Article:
Last night I had the opportunity to attend the screening of Kids for Cash, a documentary about two judges in Luzerne County serving lengthy sentences for receipt of cash in connection with sentencing children to detention (though one of the judges continues to proclaim his innocence – you’ve really got to watch this film). The screening was very well attended, and I was happy to see so many “Temple” people there – alumni like Abe and Sherri Reich and Judge Phyllis Beck, faculty like Rick Greenstein and Lou Natali, and friends like Stephen and Sandy Sheller. It was wonderful to see two of our alumni, Marsha Levick and Bob Schwartz, co-founders of the Juvenile Law Center, featured for their prominent role in shining a light on this injustice (and hailed as the “heroes” of the film in this Inquirer review).
Kids for Cash has a lot to say to every person learning, teaching, and practicing law today. I hope you’ll see it and let it speak to you. Let it remind you why you went to law school in the first place – because you knew that with the right skills, education, and training, you could change the world. You were right, and you still are. Let it help you connect with who you were when you first chose law as a profession (or perhaps when it first chose you). What was the vision of justice that inspired you at that time? I hope the movie rekindles, or perhaps reaffirms, that vision for you.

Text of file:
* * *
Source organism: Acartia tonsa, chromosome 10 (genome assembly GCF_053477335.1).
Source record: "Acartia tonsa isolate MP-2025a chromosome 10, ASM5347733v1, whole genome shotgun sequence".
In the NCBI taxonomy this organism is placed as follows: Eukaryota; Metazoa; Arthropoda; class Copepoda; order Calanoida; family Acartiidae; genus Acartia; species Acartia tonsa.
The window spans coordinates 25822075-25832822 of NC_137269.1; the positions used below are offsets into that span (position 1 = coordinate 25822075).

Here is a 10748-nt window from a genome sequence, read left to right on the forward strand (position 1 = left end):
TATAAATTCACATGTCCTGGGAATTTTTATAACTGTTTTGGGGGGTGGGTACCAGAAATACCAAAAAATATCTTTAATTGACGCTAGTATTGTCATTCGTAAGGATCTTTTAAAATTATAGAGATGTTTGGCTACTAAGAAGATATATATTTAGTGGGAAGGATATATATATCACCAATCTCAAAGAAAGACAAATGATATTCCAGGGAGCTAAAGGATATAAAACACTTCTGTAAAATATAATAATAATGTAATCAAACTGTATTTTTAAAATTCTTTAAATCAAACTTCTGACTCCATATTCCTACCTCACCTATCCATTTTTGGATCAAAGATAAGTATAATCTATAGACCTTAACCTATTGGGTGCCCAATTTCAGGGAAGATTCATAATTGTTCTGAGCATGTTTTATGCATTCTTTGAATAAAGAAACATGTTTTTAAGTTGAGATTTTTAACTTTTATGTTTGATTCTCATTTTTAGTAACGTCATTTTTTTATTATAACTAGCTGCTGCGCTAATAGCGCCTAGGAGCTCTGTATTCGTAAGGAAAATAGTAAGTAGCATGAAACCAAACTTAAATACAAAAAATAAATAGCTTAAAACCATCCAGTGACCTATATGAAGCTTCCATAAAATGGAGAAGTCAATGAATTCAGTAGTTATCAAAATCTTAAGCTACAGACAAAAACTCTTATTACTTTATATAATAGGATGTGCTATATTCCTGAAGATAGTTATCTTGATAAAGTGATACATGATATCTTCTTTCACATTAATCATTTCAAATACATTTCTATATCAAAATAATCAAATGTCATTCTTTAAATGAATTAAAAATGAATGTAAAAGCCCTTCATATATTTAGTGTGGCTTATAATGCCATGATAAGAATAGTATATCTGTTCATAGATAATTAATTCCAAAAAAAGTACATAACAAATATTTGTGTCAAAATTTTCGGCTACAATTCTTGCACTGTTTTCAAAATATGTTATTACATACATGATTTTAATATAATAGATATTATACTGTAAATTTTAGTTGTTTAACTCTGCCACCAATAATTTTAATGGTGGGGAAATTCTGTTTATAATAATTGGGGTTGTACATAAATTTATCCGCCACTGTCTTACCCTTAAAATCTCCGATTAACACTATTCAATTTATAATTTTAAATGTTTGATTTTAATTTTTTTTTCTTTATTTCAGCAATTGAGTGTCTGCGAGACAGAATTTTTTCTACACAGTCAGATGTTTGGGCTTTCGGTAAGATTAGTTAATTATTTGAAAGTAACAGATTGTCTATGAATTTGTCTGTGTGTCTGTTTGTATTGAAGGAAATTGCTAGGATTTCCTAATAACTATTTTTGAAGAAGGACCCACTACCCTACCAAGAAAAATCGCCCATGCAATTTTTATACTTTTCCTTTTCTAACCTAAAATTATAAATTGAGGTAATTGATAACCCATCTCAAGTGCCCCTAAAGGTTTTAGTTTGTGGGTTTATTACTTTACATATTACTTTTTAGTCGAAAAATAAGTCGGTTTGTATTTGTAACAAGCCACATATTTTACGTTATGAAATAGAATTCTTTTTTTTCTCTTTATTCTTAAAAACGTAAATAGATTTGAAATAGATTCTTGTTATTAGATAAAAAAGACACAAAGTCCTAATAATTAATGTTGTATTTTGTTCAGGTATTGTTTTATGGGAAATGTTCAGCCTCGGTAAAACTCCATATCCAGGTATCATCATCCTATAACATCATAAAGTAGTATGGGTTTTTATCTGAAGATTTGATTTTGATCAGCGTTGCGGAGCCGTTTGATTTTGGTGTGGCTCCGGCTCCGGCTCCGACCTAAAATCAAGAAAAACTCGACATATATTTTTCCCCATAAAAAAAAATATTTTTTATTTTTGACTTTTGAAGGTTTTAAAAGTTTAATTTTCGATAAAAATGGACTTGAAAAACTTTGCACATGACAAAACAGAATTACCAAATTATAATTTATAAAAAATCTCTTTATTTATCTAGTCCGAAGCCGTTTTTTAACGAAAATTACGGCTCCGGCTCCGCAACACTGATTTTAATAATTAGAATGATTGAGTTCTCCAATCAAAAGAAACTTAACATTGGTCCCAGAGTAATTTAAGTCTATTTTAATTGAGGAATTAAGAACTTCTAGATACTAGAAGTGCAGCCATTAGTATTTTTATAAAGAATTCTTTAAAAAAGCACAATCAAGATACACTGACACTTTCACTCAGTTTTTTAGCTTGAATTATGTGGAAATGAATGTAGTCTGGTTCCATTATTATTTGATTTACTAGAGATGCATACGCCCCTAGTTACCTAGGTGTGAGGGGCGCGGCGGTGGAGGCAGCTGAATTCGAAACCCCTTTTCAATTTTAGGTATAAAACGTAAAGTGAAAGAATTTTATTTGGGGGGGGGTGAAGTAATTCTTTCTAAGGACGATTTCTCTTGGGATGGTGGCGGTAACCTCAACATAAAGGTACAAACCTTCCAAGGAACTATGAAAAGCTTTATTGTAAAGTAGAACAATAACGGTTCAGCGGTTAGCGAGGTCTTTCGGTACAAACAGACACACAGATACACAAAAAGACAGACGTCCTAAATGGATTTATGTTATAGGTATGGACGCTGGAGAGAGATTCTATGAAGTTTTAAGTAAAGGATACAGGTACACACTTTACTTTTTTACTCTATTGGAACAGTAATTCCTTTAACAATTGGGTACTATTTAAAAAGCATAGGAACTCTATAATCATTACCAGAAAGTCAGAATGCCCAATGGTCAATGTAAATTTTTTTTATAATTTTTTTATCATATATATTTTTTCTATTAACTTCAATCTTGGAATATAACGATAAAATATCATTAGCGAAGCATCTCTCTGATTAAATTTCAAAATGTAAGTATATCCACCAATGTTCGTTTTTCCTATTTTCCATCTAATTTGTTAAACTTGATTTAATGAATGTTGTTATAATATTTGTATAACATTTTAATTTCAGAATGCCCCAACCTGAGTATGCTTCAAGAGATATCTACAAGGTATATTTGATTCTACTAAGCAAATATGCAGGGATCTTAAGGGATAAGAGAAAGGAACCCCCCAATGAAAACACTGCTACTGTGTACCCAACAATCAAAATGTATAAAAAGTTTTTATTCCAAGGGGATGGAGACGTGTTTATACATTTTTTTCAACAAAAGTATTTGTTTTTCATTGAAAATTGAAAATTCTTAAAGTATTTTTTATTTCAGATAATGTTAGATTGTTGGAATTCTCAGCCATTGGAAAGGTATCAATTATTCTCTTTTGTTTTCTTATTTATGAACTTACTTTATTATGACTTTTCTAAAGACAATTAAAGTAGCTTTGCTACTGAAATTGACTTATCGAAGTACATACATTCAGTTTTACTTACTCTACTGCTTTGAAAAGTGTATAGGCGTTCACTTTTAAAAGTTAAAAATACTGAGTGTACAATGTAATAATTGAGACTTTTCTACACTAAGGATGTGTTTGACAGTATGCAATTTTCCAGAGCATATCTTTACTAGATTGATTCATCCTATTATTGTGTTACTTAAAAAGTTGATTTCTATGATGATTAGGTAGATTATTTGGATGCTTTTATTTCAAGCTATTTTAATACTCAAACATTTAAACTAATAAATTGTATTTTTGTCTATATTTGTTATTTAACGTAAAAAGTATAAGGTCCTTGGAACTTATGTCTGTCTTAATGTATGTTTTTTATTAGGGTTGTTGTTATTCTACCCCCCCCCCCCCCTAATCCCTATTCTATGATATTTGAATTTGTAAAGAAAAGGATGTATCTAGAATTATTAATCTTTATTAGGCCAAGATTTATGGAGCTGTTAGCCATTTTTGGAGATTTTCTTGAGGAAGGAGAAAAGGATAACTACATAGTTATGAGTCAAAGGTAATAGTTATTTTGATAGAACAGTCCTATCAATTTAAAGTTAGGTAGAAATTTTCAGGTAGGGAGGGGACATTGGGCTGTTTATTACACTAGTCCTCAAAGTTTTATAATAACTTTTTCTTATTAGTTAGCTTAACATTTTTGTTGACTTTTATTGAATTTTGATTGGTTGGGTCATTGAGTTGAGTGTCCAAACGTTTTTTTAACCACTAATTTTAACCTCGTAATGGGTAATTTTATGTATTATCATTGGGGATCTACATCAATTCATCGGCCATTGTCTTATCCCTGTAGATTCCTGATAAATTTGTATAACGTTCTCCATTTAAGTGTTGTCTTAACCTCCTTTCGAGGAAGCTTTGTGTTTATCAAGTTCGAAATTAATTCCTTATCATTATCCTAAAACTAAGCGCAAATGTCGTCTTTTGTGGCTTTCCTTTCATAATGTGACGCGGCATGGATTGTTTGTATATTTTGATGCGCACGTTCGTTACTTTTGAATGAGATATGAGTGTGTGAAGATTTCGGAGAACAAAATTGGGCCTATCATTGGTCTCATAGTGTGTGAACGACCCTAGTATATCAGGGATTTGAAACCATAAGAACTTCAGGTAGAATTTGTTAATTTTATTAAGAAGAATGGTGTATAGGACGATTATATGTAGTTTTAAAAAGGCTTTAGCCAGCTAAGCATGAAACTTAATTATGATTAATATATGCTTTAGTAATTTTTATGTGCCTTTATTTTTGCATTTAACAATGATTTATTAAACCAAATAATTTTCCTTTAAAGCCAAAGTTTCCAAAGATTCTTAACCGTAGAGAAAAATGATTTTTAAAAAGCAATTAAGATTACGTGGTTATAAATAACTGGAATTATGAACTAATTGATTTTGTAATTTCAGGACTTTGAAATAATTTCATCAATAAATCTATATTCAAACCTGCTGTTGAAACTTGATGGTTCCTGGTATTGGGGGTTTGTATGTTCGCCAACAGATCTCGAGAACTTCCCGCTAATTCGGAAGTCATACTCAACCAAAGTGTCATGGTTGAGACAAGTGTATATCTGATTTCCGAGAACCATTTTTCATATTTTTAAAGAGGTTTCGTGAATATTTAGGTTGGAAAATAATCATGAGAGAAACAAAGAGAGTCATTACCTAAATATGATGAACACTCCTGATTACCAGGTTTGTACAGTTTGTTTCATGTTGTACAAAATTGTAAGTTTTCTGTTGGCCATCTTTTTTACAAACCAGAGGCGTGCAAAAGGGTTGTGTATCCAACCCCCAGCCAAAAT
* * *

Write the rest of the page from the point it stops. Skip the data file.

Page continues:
I also hope the movie inspires you to listen when that voice inside tells you that something feels wrong. Trust that instinct, and follow it. Look carefully and with an open mind, and when you do find injustice, don’t be afraid to shine a light on it. And be persistent. Injustice doesn’t often give up easily. In fact, the work is likely to be as daunting and difficult as the outcome is rewarding. Marsha, Bob, and their colleagues found their persistence rewarded when thousands of children had unfair convictions expunged from their records. What could be more rewarding than that?
Go see Kids for Cash, which opens in select theaters this Friday, and then ask yourself: where will you shine your light?